How To Texas Rig A Live Shrimp (Weedless Shrimp)
By: Luke Simonds on January 20, 2020
In this video, I’m going to show you how to rig shrimp weedless.
Yes, you heard that right… a weedless live shrimp.
Here’s why having a weedless shrimp is so critical to catching more fish.
Some of the best places to use shrimp are near structures like jetties, docks, and bridges, but fishing shrimp on the bottom near these areas will often get you snagged or broken off.
And after losing tons of rigs over the years, I’ve recently been Texas Rigging live shrimp and it’s helped me catch more fish while getting snagged less.
Here’s what the shrimp will look like when it is rigged correctly.
Watch the video and read the post below to see:
- How to Texas Rig shrimp
- The exact equipment I’m using for these rigs
- Why I use j hooks instead of circle hooks (even though I usually love circle hooks when using live bait)
- The mistake most people make when using shrimp near structure (I used to make it too, but now that I don’t I catch way more fish)
See how to rig shrimp this way below!
How To Texas Rig Shrimp (Weedless) [VIDEO]
The good news about fishing structure is that there are usually lots of predator fish around.
The bad news is that you often get broken off while fishing in these areas.
Here’s the step-by-step breakdown of how I’ve been Texas Rigging shrimp to get snagged less and catch more fish.
Step 1: Put a bullet weight on the leader.
Step 2: Tear the shrimp tail off. This allows me to rig the shrimp this way, plus it releases extra scent in the water.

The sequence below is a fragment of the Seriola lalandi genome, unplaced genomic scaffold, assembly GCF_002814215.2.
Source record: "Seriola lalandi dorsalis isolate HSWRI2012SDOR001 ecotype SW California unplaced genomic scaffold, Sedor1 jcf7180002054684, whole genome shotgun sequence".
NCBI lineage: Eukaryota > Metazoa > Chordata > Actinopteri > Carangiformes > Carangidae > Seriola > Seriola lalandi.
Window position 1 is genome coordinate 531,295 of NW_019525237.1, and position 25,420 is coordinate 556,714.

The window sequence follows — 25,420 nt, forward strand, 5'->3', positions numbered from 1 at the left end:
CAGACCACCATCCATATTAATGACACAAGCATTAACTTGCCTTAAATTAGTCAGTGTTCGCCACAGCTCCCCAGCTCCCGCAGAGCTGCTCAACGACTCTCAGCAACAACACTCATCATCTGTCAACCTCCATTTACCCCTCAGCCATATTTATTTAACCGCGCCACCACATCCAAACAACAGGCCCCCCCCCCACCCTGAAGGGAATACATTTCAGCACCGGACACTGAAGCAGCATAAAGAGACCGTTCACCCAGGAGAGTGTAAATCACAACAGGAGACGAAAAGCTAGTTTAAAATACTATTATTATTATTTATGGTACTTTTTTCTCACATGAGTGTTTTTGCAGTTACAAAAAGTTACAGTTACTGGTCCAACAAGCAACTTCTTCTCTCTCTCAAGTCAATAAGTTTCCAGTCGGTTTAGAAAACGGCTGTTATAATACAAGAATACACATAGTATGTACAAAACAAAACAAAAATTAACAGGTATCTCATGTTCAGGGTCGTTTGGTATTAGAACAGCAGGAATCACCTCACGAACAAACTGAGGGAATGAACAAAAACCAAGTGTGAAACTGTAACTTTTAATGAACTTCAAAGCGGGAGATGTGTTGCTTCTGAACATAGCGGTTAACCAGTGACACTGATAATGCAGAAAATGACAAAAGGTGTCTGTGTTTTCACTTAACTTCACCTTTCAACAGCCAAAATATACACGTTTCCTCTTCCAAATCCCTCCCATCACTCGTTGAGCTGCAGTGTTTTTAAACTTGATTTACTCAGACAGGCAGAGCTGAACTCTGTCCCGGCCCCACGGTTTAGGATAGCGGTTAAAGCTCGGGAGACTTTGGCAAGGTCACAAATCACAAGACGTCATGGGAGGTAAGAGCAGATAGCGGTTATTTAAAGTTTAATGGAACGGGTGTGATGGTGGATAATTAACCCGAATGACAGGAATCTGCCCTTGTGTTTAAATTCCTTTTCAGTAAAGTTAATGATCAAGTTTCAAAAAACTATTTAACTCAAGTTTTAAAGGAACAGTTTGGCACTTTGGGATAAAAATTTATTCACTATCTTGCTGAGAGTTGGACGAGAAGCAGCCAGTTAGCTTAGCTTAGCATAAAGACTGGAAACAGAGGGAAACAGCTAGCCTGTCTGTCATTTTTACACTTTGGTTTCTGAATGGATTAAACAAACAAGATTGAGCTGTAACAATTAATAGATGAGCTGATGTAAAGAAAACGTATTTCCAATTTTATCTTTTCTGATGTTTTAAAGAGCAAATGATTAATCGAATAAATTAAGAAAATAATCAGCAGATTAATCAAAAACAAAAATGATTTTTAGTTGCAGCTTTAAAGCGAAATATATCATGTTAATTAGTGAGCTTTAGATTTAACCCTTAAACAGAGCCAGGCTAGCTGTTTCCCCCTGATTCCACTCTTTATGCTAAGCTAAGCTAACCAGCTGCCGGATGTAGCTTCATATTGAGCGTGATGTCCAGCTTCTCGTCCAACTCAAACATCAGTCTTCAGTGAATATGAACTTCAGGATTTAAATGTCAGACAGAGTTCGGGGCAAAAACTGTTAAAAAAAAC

Step 3: Stick the hook through the meat where the tail was
Step 4: Bring the point out of the shrimp about 1/4 inch down the body (on the underside)
Step 4: Pull the hook through until the eye hits the meat where the tail was
Step 5: Put the hook point back in through the side of the body (through the shell) without sticking through the back of the shell
Equipment I’ve been using:
- 3/16 oz bullet weights
- #1 Eagle Claw Plain Shank J Hooks
I’ve liked the 3/16 oz weight for 3-10 feet of water, but if the water was deeper, or there was current I’d use a heavier weight.
On the other hand, if I was finesse fishing, I’d use a lighter weight.
As for the hooks, it mostly depends on the size of the shrimp (not the size of the fish you’re targeting).
For shrimp about 4 inches, I’ve been using a #1 size hook.
If I were using bigger shrimp, I’d go up a size to probably a 1/0, and if I were using smaller shrimp I’d go down a size, probably to a #2.
And one more note about hooks, I recommend j hooks over circle hooks in this case.
This is for active fishing where you’re feeling bites and setting the hook.
If you set the hook with a circle hook, you’ll pull the hook out a lot.
Now if I was letting shrimp just soak on the bottom and wait for the rod to double over, I’d use a circle hook.
How To Use Texas Rigged Shrimp
When you’re fishing this rig near structure, you’re probably going to get a lot of little taps.
The mistake most people make (and the one I used to make) is that they try to set the hook too early.
You need to wait for a heavier hit to set the hook.
If you don’t, you’ll just go through tons of shrimp with nothing to show for it.
To catch more fish (and get snagged less) while fishing around structure, try to Texas Rig shrimp.
It’s a weedless rig and a great way to catch sheepshead, snook, redfish, and many other species.
Have any questions about this rig?
Let me know in the comments below!
And if you know someone who is sick of getting snagged while fishing shrimp near structure, please TAG or SHARE this with them!
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